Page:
“You hear me? ‘cuz I hear you!”
All it took was “one” word to collectivise the voices. So far muffled, so far layered, this far and to this extent – oppressed. The main agenda of the #MeToo hashtag was – to amplify. Like a hollering cry, millions of women from across the world flooded social media spaces. The intention was to share personal stories of instances of violence against women, sexual harassment, sexual assault. The aim was simple – to cut across boundaries and borders and feel “heard”. The experiences faced by women have been different but not disparate. They take their roots from the same harrows of patriarchy.
Sexual Harassment At Workplace: Indian Context
The year was 1997, the year is 2021. In this perilous lapse of 24 odd years a lot changed in India. Especially with regards to violence against women. The ghastly henious gang rape of Bhanwari Devi became a turning point. Right at the intersections of caste, class, patriarchy, working women, protection of child rights happened this incorrigible ‘crime’. The state failed its women, yet again. The loud chest thumping proclamations of “saving our women” , “protection of women” came undone. The entire structure fell apart, a mirror had been held up, the country was shook. State had failed in protecting its ‘own’ workers. The timeline is long yet the details cannot escape one’s gaze. Bhanwari Devi became the uncalled-for catalyst in this gigantic movement.
Vishakha Guidelines & POSH 2013
Indian government acting on the filed petition in the year 1997, came out with the Vishakha Guidelines. This was a monumental milestone in recognition of sexual harassment against women in workplaces. It mandates every employer to set up local and internal committees based on the number of employers and sectors. The Sexual Harassment of Women at Workplace (Prevention, Prohibition and Redressal) Act was enacted in 2013 in India. It applies to both the formal and informal sector.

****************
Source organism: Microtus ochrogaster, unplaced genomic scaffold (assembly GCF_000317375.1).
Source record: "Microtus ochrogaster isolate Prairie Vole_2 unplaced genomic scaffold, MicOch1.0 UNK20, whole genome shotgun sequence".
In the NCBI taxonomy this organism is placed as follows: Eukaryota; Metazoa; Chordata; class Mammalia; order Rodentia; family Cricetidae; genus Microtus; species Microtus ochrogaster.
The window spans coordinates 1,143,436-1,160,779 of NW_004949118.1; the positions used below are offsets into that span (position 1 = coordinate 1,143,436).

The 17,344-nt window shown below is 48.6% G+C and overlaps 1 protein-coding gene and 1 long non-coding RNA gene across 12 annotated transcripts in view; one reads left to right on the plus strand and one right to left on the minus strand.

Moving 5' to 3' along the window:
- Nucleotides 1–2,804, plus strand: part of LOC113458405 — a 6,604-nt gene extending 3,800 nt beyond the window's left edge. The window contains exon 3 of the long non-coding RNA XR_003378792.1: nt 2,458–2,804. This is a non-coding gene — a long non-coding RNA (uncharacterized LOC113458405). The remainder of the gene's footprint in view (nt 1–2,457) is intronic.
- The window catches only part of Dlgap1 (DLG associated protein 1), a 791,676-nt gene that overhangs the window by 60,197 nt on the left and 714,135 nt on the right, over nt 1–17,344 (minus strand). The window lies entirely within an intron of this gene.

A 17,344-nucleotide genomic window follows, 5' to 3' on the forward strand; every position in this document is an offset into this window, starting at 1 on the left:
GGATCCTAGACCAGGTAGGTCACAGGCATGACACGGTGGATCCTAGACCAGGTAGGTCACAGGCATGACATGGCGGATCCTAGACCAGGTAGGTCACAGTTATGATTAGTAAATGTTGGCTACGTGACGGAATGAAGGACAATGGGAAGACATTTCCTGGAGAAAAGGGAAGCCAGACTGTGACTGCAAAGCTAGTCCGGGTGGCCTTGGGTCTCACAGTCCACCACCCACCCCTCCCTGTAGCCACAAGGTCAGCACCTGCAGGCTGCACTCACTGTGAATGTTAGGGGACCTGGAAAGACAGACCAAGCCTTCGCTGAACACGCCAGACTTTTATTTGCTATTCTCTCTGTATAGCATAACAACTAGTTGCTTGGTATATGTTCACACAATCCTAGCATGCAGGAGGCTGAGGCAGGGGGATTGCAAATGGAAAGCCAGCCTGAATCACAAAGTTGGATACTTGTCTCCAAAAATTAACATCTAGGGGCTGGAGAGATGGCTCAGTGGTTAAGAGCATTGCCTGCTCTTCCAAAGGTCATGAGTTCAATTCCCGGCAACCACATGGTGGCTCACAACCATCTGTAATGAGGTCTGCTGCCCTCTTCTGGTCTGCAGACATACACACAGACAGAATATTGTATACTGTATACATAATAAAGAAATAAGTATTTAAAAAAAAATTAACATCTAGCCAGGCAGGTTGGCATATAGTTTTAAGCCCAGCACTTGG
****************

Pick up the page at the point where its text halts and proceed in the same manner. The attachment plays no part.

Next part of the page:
Both, the #MeToo movement and also, this Act become the focal points to address the rampancy of gender based violence. It is without a doubt that the movement created a ‘space’ for women to speak up because – “time’s up”. The message was, your trauma holds valid, even if it took place years ago. We may never know what the survivor’s immediate situation and environment was when the incidents took place. But it is important to hold hands and say, yes we hear you.
However in India the movement failed to include a major chunk of women in the workforce leaving behind those from the informal sector. Bhanwari Devi, too, was a part of this informal sector. Would she have been brought to justice had the same incident taken place today?
Awareness and Normalization of Misogyny
More than the Act, there is a dire and urgent need to address the negligence of this Act in certain spheres. The lack of awareness on the part of women, societal pressure that pushes them to “ignore” or “silence”. On one hand is women’s labour, and on the other hand is the deplorable working conditions at the hands of supervisors. It is unbelievable how women are expected to simply accept this at the cost of their livelihood. The dignity of their labour being jeopardised in the domestic sphere as well as the workspaces.
The formal sector is taking steps to ensure compliance with the Act. Although that still isn’t enough because educating employees to sensitivity towards one another in a workspace should be the main agenda. The Act is a support albeit a powerful one.
The stigma around reporting, fear of retribution and the public shame, makes women hesitant of narrating these deeply personal narratives. They fear people might mishear, question and or cancel them. It fails the entire process because the society is still not ready to acknowledge the rampancy of the situation. Harassing an individual based on their gender is a larger part of the power politics at the hands of few men and also women. Who exploit this power for reasons none other than dominance over an individual’s freedom and autonomy in a workspace.